Theodore Melfi's movie about black women at NASA in the early 1960s is driven by Taraji P. Henson.
Mel Gibson''s return to directing is a World War II epic about a heroic conscientious objector.
Sean Ellis' attempt to recreate the assassination of Reinhard Heydrich is smart but choppy.
Ron Howard's Beatles' portrait sets its sights on tracking the band's rise from obscurity, and does so brilliantly.
Stalwart Tom Hanks again proves that given the right story and the right script, he's today's Jimmy Stewart.
Peter Berg lets fire dictate the terms in his story of the 2010 Deepwater Horizon oil spill.
Macon Blair channels his inner Coen Brothers vibe to sketch out a screwball noir.
A punk band "lost" in the Oregon woods opens the door to gleefully gratuitous violence. The end.
Once upon a time, director Paul Greengrass gave Jason Bourne a soul and some depth. No longer.
Yorgos Lanthimos's wondrously bizarre love parable creates a credible alternate universe.
Directed by: Marco Risi
Starring: Corso Salani, Angela Finocchiaro, Antonello Fassari
Il Muro di Gomma (The Rubber Wall)
Early 1990s Italy answered in part to the Mani Pulite ("Clean Hands") bribery and embezzlement probe that ultimately destroyed both the country's Christian Democratic and Socialist parties. At the time, political moviemaking had pulse. Director Marco Risi (son of Dino Risi) did his crusading part by fictionalizing journalist Andrea Purgatori's efforts to get to the truth behind the infamous Ustica crash.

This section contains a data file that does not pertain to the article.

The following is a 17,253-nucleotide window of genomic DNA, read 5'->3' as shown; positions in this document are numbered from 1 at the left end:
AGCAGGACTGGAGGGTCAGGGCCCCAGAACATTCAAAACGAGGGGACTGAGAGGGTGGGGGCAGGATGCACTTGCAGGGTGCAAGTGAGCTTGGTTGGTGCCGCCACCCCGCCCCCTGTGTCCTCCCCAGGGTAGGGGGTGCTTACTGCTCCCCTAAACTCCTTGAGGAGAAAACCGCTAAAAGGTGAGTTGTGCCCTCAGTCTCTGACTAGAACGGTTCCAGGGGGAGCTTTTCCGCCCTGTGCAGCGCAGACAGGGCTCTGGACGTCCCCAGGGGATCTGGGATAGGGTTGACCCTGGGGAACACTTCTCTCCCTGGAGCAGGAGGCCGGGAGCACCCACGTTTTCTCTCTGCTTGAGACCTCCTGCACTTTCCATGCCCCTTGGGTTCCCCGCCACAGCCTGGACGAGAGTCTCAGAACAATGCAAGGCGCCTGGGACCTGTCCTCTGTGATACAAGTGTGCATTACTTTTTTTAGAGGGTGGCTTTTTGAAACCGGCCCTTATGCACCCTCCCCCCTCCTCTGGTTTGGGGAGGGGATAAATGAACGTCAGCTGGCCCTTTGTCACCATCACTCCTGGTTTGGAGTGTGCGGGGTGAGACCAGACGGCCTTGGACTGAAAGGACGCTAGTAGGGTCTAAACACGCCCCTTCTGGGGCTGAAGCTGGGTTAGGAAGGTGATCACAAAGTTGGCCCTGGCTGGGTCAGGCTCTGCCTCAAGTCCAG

In June 1980, a DC-9 headed from Bologna to Palermo disintegrated inexplicably over the Sicilian island of Ustica. Writing in the Milan daily Corriere della Sera, Purgatori alleged that errant NATO fire had brought down the plane. Air force and political officials stonewalled demands to make air controller tapes of the plane's disappearance a matter of public record.
In Risi's fictionalized behind-the-headlines story, Purgatori is a journalist named Rocco Ferrante (Corso Salani), who works for years to get to the heart of the matter but time and again is denied information and answers. He turns obsessed and near-paranoid, with fellow journalists questioning his stability. His reporting ultimately leads to a criminal hearing that suggests a cover-up but lacks the details to prove it. At the end, in driving rain, Ferrante dresses down an Italian air force general he's convinced has lied under oath to magistrates.
The narrative is no-frills chilling and very Italian, particularly since the mystery remains unsolved three decades later. "The rubber wall" of the film's title is the one around Italian state secrets, covered by an official code of silence in the way Mafia crimes are protected by so-called omertà. Though four Italian air force generals were ultimately charged with falsifying documents, perjury and abuse of office, two were acquitted and the other two never went to trial.
Italian filmmakers, once emboldened, no longer bother with these kind of biopics, resigned instead to the country's great unknowns.Reviewed by: Marcia Yarrow